“Seinfeld is a one-of-a-kind, iconic, culture-defining show,” Sony Pictures Television chairman Mike Hopkins said in a statement. “Now, 30 years after its premiere, Seinfeld remains center stage. We’re thrilled to be partnering with Netflix to bring this beloved series to current fans and new audiences around the globe.”
Hopkins bought the iconic sitcom for Hulu, which he was then running, in 2015, and announced the acquisition at a splashy NewFronts event. Hulu is paying $150 million per year for the rights to air the show domestically under the terms of that agreement. Amazon currently holds the non-U.S. global rights.
Under the new pact, which will run for five years, Netflix will be able to offer all 180 episodes of the sitcom to its subscribers all over the world in high-definition 4K. Terms of the deal were not disclosed but WarnerMedia paid $425 million to take back the domestic-only rights to Friends, while NBCU paid $500 million to reclaim The Office for U.S. viewers. Considering that Netflix’s rights for Seinfeld will be global, this should be a richer overall deal.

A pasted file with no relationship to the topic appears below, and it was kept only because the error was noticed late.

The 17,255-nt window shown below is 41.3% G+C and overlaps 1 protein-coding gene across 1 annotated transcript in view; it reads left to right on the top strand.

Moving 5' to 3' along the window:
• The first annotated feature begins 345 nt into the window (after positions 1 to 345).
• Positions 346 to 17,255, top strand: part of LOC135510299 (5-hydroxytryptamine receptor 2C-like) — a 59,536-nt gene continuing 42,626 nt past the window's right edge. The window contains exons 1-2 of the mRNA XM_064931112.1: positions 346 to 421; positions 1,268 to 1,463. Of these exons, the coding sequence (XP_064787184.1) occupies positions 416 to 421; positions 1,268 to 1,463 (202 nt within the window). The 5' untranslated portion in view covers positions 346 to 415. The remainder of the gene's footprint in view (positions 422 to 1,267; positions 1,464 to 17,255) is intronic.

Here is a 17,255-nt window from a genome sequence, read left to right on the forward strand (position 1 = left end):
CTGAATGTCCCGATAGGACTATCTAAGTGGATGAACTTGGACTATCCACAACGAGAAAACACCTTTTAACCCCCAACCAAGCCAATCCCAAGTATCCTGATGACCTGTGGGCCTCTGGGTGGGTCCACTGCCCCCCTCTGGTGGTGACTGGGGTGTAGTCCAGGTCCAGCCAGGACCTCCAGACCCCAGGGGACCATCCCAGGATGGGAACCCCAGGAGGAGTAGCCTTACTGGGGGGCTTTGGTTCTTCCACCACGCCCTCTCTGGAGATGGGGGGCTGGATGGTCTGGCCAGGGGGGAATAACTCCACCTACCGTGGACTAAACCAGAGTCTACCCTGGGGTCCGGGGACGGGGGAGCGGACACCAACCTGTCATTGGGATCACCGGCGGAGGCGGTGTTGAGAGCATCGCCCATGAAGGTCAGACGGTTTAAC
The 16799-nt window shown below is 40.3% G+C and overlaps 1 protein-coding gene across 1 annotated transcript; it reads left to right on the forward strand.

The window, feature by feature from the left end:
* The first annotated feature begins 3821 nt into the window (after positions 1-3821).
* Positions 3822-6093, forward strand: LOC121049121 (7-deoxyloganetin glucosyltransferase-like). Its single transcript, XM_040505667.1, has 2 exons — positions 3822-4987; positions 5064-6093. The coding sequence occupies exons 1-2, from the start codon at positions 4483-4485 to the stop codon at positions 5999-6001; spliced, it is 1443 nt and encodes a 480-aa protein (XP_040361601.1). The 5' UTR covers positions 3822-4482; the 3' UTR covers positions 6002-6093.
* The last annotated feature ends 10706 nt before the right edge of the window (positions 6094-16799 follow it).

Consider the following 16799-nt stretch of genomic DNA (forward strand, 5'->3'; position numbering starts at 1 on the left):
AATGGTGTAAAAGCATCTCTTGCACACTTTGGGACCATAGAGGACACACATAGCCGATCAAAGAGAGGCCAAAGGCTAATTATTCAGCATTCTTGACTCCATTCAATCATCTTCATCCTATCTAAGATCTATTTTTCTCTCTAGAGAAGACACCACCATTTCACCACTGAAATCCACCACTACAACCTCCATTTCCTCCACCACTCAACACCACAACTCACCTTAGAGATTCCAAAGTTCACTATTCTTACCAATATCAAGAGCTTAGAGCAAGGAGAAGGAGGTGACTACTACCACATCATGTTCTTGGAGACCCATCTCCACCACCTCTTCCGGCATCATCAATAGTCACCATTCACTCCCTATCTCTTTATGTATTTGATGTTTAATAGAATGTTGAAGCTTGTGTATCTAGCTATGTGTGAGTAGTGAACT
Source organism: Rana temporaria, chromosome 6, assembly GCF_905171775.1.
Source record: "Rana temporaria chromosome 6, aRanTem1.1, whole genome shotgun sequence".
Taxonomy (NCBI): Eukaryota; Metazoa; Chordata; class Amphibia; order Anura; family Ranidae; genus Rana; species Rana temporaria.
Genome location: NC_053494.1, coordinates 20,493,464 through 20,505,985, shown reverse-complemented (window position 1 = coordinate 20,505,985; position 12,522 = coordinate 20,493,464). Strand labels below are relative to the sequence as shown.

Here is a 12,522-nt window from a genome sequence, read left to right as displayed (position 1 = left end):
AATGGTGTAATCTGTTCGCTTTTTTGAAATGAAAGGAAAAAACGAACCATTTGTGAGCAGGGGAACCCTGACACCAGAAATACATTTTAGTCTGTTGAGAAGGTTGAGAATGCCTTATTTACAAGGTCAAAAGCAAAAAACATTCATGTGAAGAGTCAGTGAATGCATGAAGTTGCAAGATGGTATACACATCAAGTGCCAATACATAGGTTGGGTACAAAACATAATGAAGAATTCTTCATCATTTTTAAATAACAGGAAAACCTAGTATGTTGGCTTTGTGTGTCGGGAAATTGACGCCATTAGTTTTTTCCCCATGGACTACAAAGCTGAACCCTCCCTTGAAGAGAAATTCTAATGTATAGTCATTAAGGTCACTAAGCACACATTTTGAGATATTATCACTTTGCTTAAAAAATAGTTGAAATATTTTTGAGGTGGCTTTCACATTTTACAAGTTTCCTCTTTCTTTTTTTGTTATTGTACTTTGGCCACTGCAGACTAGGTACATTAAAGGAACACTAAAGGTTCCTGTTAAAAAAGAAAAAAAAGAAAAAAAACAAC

"Seinfeld is the television comedy that all television comedy is measured against. It is as fresh and funny as ever and will be available to the world in 4K for the first time," said Netflix chief content officer Ted Sarandos, also in a statement.
Rights to highly popular, if not exactly fresh, sitcoms have become coveted properties in the brewing streaming wars between the likes of Disney, WarnerMedia, Netflix and Comcast’s NBCUniversal.
Seinfeld, which aired on NBC in primetime from 1989-98, has been airing on local television stations in broadcast syndication since 1995.
The Los Angeles Times first reported this story.